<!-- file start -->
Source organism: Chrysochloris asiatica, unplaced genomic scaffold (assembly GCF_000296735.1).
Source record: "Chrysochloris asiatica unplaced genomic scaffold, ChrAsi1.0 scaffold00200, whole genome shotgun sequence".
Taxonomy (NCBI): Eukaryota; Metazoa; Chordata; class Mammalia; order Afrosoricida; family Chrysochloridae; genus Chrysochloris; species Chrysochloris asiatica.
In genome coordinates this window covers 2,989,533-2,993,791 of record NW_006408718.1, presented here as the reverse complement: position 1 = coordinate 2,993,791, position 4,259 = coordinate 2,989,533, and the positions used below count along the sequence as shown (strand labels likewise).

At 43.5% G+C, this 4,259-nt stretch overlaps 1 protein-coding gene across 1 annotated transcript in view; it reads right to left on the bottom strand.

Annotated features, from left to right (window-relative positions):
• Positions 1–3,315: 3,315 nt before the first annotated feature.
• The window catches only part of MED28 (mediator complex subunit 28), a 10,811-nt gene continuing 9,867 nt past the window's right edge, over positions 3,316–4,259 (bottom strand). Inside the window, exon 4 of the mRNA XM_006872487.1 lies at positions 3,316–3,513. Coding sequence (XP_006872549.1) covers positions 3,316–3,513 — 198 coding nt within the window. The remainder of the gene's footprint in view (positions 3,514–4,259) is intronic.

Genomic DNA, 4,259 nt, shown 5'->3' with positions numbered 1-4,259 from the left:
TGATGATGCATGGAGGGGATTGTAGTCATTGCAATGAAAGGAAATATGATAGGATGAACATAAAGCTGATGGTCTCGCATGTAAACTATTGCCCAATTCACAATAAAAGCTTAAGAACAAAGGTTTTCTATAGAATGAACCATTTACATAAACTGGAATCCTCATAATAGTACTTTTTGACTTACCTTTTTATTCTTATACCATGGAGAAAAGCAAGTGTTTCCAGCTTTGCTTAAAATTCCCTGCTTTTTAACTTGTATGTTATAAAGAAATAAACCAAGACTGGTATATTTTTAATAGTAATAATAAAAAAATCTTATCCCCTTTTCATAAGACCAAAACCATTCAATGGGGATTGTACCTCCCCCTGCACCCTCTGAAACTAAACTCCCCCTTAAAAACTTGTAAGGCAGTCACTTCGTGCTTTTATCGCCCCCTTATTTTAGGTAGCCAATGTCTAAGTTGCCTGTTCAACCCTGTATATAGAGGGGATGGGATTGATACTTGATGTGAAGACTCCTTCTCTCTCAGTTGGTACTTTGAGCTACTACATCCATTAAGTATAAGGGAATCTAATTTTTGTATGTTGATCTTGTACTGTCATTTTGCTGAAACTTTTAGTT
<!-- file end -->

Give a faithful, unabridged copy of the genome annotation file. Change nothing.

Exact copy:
Source organism: Chrysochloris asiatica, unplaced genomic scaffold (assembly GCF_000296735.1).
Source record: "Chrysochloris asiatica unplaced genomic scaffold, ChrAsi1.0 scaffold00200, whole genome shotgun sequence".
Taxonomy (NCBI): Eukaryota; Metazoa; Chordata; class Mammalia; order Afrosoricida; family Chrysochloridae; genus Chrysochloris; species Chrysochloris asiatica.
In genome coordinates this window covers 2,989,533-2,993,791 of record NW_006408718.1, presented here as the reverse complement: position 1 = coordinate 2,993,791, position 4,259 = coordinate 2,989,533, and the positions used below count along the sequence as shown (strand labels likewise).

At 43.5% G+C, this 4,259-nt stretch overlaps 1 protein-coding gene across 1 annotated transcript in view; it reads right to left on the bottom strand.

Annotated features, from left to right (window-relative positions):
• Positions 1–3,315: 3,315 nt before the first annotated feature.
• The window catches only part of MED28 (mediator complex subunit 28), a 10,811-nt gene continuing 9,867 nt past the window's right edge, over positions 3,316–4,259 (bottom strand). Inside the window, exon 4 of the mRNA XM_006872487.1 lies at positions 3,316–3,513. Coding sequence (XP_006872549.1) covers positions 3,316–3,513 — 198 coding nt within the window. The remainder of the gene's footprint in view (positions 3,514–4,259) is intronic.

Genomic DNA, 4,259 nt, shown 5'->3' with positions numbered 1-4,259 from the left:
TGATGATGCATGGAGGGGATTGTAGTCATTGCAATGAAAGGAAATATGATAGGATGAACATAAAGCTGATGGTCTCGCATGTAAACTATTGCCCAATTCACAATAAAAGCTTAAGAACAAAGGTTTTCTATAGAATGAACCATTTACATAAACTGGAATCCTCATAATAGTACTTTTTGACTTACCTTTTTATTCTTATACCATGGAGAAAAGCAAGTGTTTCCAGCTTTGCTTAAAATTCCCTGCTTTTTAACTTGTATGTTATAAAGAAATAAACCAAGACTGGTATATTTTTAATAGTAATAATAAAAAAATCTTATCCCCTTTTCATAAGACCAAAACCATTCAATGGGGATTGTACCTCCCCCTGCACCCTCTGAAACTAAACTCCCCCTTAAAAACTTGTAAGGCAGTCACTTCGTGCTTTTATCGCCCCCTTATTTTAGGTAGCCAATGTCTAAGTTGCCTGTTCAACCCTGTATATAGAGGGGATGGGATTGATACTTGATGTGAAGACTCCTTCTCTCTCAGTTGGTACTTTGAGCTACTACATCCATTAAGTATAAGGGAATCTAATTTTTGTATGTTGATCTTGTACTGTCATTTTGCTGAAACTTTTAGTT